Simple answer, not only white people have straight hair, blow dry curly hair and its straighter, also historically black hair was discriminated against by whites and even now children are thrown out of school for wearing natural hair. AA were brainwashed to believe their hair is bad. When has that happened to a white person?


First, you didn’t answer my question. My original question was not about why black women are discriminated against for their natural hair. Second, Google “Chenise Benson sent home from school”.

Actually, she did answer your question. Black women get positive reinforcement from society for adopting a eurocentric appearance by getting the very tools they need to survive & thrive. The more “ethnic” they look, the less love, attention, resources, and opportunities they get handed to them. The closer they get to white, the smoother the ride. Go look up the history of “passing” to get that more in depth. White women get scorn because for them it holds little to no meaning. When we wear our hair textures, styles, embrace our culture and skin tone, Black women (along with most… Read more »

Thank you! great points made here.


You asked what people think and you got an answer. Google the word OPINION. Lesson for the day: Stop being condescending, you reap what you sow.


I wasn’t asking for an opinion. I was asking why white women are condemned for wearing black hairstyles, but black women aren’t condemned for wearing styles that are Caucasian, or not of their natural hair. As far as being condescending, I think you missed your mark. Either answer the question, or say nothing at all.


I’m in a natural hair group and practically every hair related discussion is about shrinkage, stretching the hair and achieving looser curls, that to me is the opposite of embracing the natural self. And the criticisms on that site surrounding a black, black guy, people forget the diversity of colour and the fact that a lot of black people are dark with tight hair.

Nunya Bizness

Shrinkage to me has never been about achieving a looser curl. I like to have my hair as big and full as possible when in a afro or in a half up/half down style. Shrinkage interferes with this.


But I think there is a strong perception that hair has to be long to be feminine, and long in a Caucasian way.

Sabrina black

I over stand. I will share this. It’s worth the read. I look up to women who look like me. I’ve been doing that.

One of the most powerful things I’ve done as a black woman is to stop buying cosmetics from brands that don’t carry my foundation color or use black women in their ads. I dont buy Tressemme even, because there are no ads with a black woman despite how many naturals love their products. You can’t force others to include you but you don’t have to pay for them to exclude you. I think companies that only have white foundation colors are doing it more deliberately than it may appear. Its hard to not just pick up a lipstick or mascara… Read more »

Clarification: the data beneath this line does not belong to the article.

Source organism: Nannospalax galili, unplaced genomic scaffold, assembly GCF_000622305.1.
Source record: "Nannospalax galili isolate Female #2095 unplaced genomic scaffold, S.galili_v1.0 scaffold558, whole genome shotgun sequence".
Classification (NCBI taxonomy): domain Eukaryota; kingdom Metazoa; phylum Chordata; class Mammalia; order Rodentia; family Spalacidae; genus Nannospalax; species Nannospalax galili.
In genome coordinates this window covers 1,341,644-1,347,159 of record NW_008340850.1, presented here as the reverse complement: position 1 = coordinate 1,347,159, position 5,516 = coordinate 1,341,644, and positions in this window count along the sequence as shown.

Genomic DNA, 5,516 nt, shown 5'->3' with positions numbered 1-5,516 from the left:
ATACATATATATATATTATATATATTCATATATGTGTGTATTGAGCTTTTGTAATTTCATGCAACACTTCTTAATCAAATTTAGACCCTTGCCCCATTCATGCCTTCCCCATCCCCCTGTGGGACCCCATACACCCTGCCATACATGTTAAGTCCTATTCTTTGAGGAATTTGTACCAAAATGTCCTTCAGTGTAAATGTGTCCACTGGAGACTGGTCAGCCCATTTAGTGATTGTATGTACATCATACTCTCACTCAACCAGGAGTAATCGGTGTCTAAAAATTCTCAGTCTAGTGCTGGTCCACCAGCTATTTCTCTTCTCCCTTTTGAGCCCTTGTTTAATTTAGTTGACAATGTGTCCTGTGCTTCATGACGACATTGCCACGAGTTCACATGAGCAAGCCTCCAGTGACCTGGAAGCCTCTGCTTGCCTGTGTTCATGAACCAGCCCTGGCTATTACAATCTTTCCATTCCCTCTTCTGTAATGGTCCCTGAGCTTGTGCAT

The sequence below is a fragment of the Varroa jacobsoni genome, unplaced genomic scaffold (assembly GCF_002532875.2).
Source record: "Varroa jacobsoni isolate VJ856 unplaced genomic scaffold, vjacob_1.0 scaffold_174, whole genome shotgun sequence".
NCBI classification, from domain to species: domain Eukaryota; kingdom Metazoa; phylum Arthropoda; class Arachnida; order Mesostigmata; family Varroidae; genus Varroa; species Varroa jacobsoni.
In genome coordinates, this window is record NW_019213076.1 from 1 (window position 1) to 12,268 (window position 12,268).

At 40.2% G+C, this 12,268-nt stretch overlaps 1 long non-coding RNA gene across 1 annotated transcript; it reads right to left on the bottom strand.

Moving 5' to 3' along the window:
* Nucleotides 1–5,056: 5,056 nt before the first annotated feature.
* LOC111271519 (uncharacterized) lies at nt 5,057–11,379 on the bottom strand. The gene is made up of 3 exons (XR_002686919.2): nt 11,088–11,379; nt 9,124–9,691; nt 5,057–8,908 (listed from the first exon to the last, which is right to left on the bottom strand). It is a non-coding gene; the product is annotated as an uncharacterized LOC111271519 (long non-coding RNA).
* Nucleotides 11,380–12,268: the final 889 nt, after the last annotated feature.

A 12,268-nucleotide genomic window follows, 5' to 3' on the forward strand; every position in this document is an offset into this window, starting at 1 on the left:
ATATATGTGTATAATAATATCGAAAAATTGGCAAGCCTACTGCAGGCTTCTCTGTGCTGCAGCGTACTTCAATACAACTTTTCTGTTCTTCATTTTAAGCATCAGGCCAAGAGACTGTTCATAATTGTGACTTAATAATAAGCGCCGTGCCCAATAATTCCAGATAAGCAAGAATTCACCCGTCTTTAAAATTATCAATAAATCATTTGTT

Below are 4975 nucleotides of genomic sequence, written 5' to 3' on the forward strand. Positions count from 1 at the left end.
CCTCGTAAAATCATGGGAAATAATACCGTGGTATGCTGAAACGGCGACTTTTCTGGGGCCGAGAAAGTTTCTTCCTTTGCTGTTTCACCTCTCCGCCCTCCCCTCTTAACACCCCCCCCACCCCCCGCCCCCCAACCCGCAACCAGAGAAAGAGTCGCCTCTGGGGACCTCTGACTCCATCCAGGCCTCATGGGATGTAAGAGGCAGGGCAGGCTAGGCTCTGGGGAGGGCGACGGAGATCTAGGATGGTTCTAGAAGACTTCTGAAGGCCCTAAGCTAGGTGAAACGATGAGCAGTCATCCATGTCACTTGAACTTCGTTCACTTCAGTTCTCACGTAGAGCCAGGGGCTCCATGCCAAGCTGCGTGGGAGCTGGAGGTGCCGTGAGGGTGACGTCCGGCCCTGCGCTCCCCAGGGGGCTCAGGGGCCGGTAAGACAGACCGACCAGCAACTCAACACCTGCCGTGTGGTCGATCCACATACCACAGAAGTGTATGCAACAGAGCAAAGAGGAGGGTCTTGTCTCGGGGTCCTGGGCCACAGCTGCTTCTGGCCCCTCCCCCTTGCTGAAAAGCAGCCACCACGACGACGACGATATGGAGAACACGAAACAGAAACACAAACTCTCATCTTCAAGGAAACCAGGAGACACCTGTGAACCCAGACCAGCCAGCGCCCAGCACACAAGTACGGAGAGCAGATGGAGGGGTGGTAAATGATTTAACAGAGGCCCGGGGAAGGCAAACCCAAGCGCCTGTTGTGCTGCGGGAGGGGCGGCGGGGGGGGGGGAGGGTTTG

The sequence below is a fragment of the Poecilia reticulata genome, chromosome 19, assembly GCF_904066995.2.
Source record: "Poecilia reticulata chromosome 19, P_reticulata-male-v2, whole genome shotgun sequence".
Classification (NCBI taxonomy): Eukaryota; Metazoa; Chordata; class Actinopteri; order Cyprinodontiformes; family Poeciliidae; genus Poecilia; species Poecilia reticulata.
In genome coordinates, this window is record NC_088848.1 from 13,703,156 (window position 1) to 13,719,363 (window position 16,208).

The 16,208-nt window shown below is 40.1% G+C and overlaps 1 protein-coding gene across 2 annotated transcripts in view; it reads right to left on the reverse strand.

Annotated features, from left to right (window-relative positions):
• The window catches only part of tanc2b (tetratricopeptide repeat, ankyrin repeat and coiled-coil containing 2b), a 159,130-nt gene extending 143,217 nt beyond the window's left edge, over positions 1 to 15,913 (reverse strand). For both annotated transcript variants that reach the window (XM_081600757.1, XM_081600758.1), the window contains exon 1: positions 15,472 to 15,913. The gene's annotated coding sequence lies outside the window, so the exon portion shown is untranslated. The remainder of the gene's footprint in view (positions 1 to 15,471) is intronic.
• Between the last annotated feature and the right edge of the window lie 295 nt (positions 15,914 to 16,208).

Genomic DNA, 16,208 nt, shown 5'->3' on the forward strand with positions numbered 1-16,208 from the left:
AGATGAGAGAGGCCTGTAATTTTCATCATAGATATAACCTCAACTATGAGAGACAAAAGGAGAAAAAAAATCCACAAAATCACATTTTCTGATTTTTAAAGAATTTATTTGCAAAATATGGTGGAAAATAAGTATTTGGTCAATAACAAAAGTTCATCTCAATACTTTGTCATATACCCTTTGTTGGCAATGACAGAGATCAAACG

justtwo post



Here are a few thoughts: have fully formed female characters in entertainment with dark skinned. Having makeup choices. Have fewer light women represent every black character on TV. And maybe we will start making some progress.


True real beauty is an. Inside job.


Very true…it seems more like dark skinned women are being fetishized and sexualized. It reminds me of how white people will come up to me and gush over my natural hair and compliment it, which is fine and dandy, but they would lose their minds if they woke up one day with an afro like mine. It’s lip service.


First I was like, omg here it is again. Then I read through the post and got this-“Normalizing dark skin, for me, is one of the primary ways we can combat colorism.” Enough said. Dark skin is not an extreme to be reckoned with rather it’s a part of His creation, as other tones.

Esha Fowlin

You are so right. We have been trained to idolize worship and support women who do not look like us. Personally i have been trying to change that, i am looking for women who look like me to tell me about fashion beauty even music because unfortunately its that deep. Dark skin wont get any real love or recognition unless we support dark skin in the popular culture.


I’m so glad you said this. In this eurocentric paradigm that we’re living in, I make it a point to create a world of dark skinned, broad-featured images around me. It’s affirming. In the same way we’ve been conditioned to worship light skin, we can be conditioned to worship dark skin. The more i retrain myself, the less I care about society’s training.


My mind melts at the site of dark skin. I wrote in another post about my black, black (yeah he deserves two) hubby whom I am just in awe of. I am so captivated and charmed by dark skin men, women, and children. The same subjects that made lightness a commonality cringes at the thought of too white and too dark. So skin tone was placed in a box and normalized. It doesn’t matter what the common minded sees, it is not our choice to decide if the next man -woman is beautiful or not.